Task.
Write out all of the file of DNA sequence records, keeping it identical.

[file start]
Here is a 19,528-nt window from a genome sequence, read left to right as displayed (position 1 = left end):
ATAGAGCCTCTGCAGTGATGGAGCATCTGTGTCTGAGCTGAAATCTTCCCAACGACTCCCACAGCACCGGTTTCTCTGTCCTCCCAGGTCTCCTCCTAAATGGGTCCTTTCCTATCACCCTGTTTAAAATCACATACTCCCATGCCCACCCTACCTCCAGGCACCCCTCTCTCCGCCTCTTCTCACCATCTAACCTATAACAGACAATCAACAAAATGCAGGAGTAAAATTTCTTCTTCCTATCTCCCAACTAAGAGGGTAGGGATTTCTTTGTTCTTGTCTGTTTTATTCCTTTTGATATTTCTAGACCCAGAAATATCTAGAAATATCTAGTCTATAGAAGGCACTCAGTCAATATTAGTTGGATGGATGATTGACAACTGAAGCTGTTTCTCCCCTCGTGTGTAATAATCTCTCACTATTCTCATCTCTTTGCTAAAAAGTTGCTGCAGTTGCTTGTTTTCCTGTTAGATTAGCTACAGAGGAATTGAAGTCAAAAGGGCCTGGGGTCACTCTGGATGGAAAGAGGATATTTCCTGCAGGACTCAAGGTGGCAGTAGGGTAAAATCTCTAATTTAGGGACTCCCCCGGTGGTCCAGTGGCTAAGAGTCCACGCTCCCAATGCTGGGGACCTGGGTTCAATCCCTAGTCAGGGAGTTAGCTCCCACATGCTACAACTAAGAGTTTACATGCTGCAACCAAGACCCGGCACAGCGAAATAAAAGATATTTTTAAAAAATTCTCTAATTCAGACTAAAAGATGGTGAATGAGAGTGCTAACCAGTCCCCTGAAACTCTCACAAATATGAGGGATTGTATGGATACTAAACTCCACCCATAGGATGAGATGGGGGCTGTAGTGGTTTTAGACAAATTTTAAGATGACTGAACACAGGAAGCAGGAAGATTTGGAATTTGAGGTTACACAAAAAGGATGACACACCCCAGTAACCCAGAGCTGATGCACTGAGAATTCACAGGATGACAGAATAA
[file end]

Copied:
Here is a 19,528-nt window from a genome sequence, read left to right as displayed (position 1 = left end):
ATAGAGCCTCTGCAGTGATGGAGCATCTGTGTCTGAGCTGAAATCTTCCCAACGACTCCCACAGCACCGGTTTCTCTGTCCTCCCAGGTCTCCTCCTAAATGGGTCCTTTCCTATCACCCTGTTTAAAATCACATACTCCCATGCCCACCCTACCTCCAGGCACCCCTCTCTCCGCCTCTTCTCACCATCTAACCTATAACAGACAATCAACAAAATGCAGGAGTAAAATTTCTTCTTCCTATCTCCCAACTAAGAGGGTAGGGATTTCTTTGTTCTTGTCTGTTTTATTCCTTTTGATATTTCTAGACCCAGAAATATCTAGAAATATCTAGTCTATAGAAGGCACTCAGTCAATATTAGTTGGATGGATGATTGACAACTGAAGCTGTTTCTCCCCTCGTGTGTAATAATCTCTCACTATTCTCATCTCTTTGCTAAAAAGTTGCTGCAGTTGCTTGTTTTCCTGTTAGATTAGCTACAGAGGAATTGAAGTCAAAAGGGCCTGGGGTCACTCTGGATGGAAAGAGGATATTTCCTGCAGGACTCAAGGTGGCAGTAGGGTAAAATCTCTAATTTAGGGACTCCCCCGGTGGTCCAGTGGCTAAGAGTCCACGCTCCCAATGCTGGGGACCTGGGTTCAATCCCTAGTCAGGGAGTTAGCTCCCACATGCTACAACTAAGAGTTTACATGCTGCAACCAAGACCCGGCACAGCGAAATAAAAGATATTTTTAAAAAATTCTCTAATTCAGACTAAAAGATGGTGAATGAGAGTGCTAACCAGTCCCCTGAAACTCTCACAAATATGAGGGATTGTATGGATACTAAACTCCACCCATAGGATGAGATGGGGGCTGTAGTGGTTTTAGACAAATTTTAAGATGACTGAACACAGGAAGCAGGAAGATTTGGAATTTGAGGTTACACAAAAAGGATGACACACCCCAGTAACCCAGAGCTGATGCACTGAGAATTCACAGGATGACAGAATAA